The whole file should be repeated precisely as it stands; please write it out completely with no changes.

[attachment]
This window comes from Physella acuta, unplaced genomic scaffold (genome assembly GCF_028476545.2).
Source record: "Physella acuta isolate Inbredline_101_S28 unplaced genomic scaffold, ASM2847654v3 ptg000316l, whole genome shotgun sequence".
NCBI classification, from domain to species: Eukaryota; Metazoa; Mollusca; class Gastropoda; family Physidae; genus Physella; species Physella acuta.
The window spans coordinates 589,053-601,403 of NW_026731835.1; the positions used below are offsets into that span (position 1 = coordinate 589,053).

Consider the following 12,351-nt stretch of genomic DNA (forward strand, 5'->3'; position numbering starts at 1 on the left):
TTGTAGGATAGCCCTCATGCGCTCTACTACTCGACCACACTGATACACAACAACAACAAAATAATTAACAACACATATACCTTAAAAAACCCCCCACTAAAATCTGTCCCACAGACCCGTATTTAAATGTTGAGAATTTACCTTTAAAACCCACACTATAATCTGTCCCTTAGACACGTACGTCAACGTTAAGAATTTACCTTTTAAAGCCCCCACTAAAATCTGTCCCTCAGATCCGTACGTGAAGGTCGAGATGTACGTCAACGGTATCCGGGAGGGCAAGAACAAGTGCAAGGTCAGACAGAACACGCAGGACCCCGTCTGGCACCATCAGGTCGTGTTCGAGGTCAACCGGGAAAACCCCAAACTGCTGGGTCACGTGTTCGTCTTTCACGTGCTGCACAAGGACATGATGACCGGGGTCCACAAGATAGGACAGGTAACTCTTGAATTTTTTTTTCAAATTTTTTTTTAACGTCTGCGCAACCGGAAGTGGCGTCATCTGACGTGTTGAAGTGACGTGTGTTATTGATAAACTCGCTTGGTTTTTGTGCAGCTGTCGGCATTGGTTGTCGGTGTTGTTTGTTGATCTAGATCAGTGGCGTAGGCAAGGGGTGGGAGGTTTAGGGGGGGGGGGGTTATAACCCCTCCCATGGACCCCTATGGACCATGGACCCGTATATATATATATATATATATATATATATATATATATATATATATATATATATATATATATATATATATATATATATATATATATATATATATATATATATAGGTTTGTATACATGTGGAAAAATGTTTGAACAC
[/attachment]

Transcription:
This window comes from Physella acuta, unplaced genomic scaffold (genome assembly GCF_028476545.2).
Source record: "Physella acuta isolate Inbredline_101_S28 unplaced genomic scaffold, ASM2847654v3 ptg000316l, whole genome shotgun sequence".
NCBI classification, from domain to species: Eukaryota; Metazoa; Mollusca; class Gastropoda; family Physidae; genus Physella; species Physella acuta.
The window spans coordinates 589,053-601,403 of NW_026731835.1; the positions used below are offsets into that span (position 1 = coordinate 589,053).

Consider the following 12,351-nt stretch of genomic DNA (forward strand, 5'->3'; position numbering starts at 1 on the left):
TTGTAGGATAGCCCTCATGCGCTCTACTACTCGACCACACTGATACACAACAACAACAAAATAATTAACAACACATATACCTTAAAAAACCCCCCACTAAAATCTGTCCCACAGACCCGTATTTAAATGTTGAGAATTTACCTTTAAAACCCACACTATAATCTGTCCCTTAGACACGTACGTCAACGTTAAGAATTTACCTTTTAAAGCCCCCACTAAAATCTGTCCCTCAGATCCGTACGTGAAGGTCGAGATGTACGTCAACGGTATCCGGGAGGGCAAGAACAAGTGCAAGGTCAGACAGAACACGCAGGACCCCGTCTGGCACCATCAGGTCGTGTTCGAGGTCAACCGGGAAAACCCCAAACTGCTGGGTCACGTGTTCGTCTTTCACGTGCTGCACAAGGACATGATGACCGGGGTCCACAAGATAGGACAGGTAACTCTTGAATTTTTTTTTCAAATTTTTTTTTAACGTCTGCGCAACCGGAAGTGGCGTCATCTGACGTGTTGAAGTGACGTGTGTTATTGATAAACTCGCTTGGTTTTTGTGCAGCTGTCGGCATTGGTTGTCGGTGTTGTTTGTTGATCTAGATCAGTGGCGTAGGCAAGGGGTGGGAGGTTTAGGGGGGGGGGGGTTATAACCCCTCCCATGGACCCCTATGGACCATGGACCCGTATATATATATATATATATATATATATATATATATATATATATATATATATATATATATATATATATATATATATATATATATATATATATATATATATATAGGTTTGTATACATGTGGAAAAATGTTTGAACAC